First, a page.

Mo’ cash, no problems for ASX companies as reporting season beats expectations
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FY20 ASX reporting season is in the books, and while there was some apprehension coming in the results show most companies emerged unscathed.
The key focus heading into this year’s “confession season” was around how companies will frame forward guidance in the wake of such a huge disruption.
While earnings may have taken a hit (or at least flatlined) through the middle of the year, investors showed a willingness to look past that if company executives could at least point to brighter days ahead.
However, that outlook was clouded somewhat by the fact that many ASX companies withdrew forward guidance completely back in March and April, citing too much uncertainty.
But for Pieter Stoltz and the UBS equities team, the end results were “better than we expected, with a number of stocks showing a surprising resilience to COVID-19”.
While forward guidance was slightly subdued, it remained broadly resilient with the market now expecting earnings per share (EPS) growth of 8.3 per cent in the 2021 financial year (down from previous forecasts of 9 per cent).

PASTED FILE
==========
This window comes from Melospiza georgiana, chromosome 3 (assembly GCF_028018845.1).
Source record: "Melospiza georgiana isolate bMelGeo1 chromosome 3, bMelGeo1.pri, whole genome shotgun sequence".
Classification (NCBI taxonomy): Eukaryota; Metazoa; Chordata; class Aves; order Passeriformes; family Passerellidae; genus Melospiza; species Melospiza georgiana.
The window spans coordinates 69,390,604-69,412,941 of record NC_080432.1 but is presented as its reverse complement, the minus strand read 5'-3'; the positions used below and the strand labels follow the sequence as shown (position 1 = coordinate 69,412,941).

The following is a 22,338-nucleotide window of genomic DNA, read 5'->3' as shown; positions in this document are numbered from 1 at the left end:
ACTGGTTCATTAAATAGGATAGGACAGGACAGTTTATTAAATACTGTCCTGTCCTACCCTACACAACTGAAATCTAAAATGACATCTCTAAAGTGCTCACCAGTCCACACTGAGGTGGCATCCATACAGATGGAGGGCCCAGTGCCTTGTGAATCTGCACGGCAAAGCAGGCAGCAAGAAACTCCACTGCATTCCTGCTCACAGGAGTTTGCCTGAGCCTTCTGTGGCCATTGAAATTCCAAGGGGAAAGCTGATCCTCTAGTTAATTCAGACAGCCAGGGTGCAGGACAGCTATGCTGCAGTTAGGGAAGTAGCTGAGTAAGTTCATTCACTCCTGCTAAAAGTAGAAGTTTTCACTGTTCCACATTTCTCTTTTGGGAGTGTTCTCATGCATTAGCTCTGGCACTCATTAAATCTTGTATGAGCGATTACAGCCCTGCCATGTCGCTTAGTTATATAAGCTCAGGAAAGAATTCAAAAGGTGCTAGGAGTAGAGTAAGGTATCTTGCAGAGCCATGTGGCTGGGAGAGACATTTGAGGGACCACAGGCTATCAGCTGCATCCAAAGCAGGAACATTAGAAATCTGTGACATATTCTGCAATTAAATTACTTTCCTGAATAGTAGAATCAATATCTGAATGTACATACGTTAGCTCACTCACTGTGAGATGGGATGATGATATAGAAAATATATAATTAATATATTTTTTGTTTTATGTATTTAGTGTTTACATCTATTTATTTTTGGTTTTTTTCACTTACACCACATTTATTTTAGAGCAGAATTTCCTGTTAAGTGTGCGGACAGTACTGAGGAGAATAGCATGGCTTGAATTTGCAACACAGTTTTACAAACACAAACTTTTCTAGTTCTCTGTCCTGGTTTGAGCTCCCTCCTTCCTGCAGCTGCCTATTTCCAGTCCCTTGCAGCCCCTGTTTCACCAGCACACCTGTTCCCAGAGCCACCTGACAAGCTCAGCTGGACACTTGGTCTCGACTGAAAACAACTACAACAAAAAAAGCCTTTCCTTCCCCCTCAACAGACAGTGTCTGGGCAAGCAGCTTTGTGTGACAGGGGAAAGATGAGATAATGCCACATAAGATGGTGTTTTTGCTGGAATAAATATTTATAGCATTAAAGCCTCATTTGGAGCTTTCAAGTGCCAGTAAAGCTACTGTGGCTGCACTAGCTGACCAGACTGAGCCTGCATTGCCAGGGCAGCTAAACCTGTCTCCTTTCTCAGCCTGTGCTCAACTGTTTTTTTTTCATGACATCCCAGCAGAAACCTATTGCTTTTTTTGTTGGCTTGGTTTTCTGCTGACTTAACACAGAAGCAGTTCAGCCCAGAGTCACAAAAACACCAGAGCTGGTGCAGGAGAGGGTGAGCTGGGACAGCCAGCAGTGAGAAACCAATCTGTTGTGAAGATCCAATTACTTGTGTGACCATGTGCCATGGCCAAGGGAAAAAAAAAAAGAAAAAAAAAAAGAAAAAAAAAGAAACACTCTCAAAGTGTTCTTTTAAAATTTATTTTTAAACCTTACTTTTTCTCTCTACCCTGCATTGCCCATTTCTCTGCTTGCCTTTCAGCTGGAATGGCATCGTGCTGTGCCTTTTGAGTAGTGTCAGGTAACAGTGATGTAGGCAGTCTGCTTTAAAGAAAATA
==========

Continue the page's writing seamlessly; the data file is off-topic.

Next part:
In terms of EPS growth in FY21, financial and resources stocks are expected to lead the way, with growth of 13.3 per cent and 8.3 per cent respectively.
But in any kind of crisis, cash flow becomes king — at the very least, companies must prove their business model is generating enough cash to cover short-term liquidity obligations.
And it was cash flow that delivered the key “upside surprise” of this reporting season, UBS said, with around 20 per cent of companies beating expectations.
“We think this reflects a combination of falling inventories and rapid rise in bank deposits,” the analysts said.
For larger companies, that flowed through to higher dividends — at least compared to post-COVID forecasts which were revised lower.
“The one area of weakness observed was on costs, with a number of companies reporting higher than expected COVID-19 costs,” UBS said.
By sector, UBS said stocks in six categories — consumer staples, building materials, discretionary retail, gaming, general industrials and insurance — showed the most reslience to COVID-19 and outperformed on results day.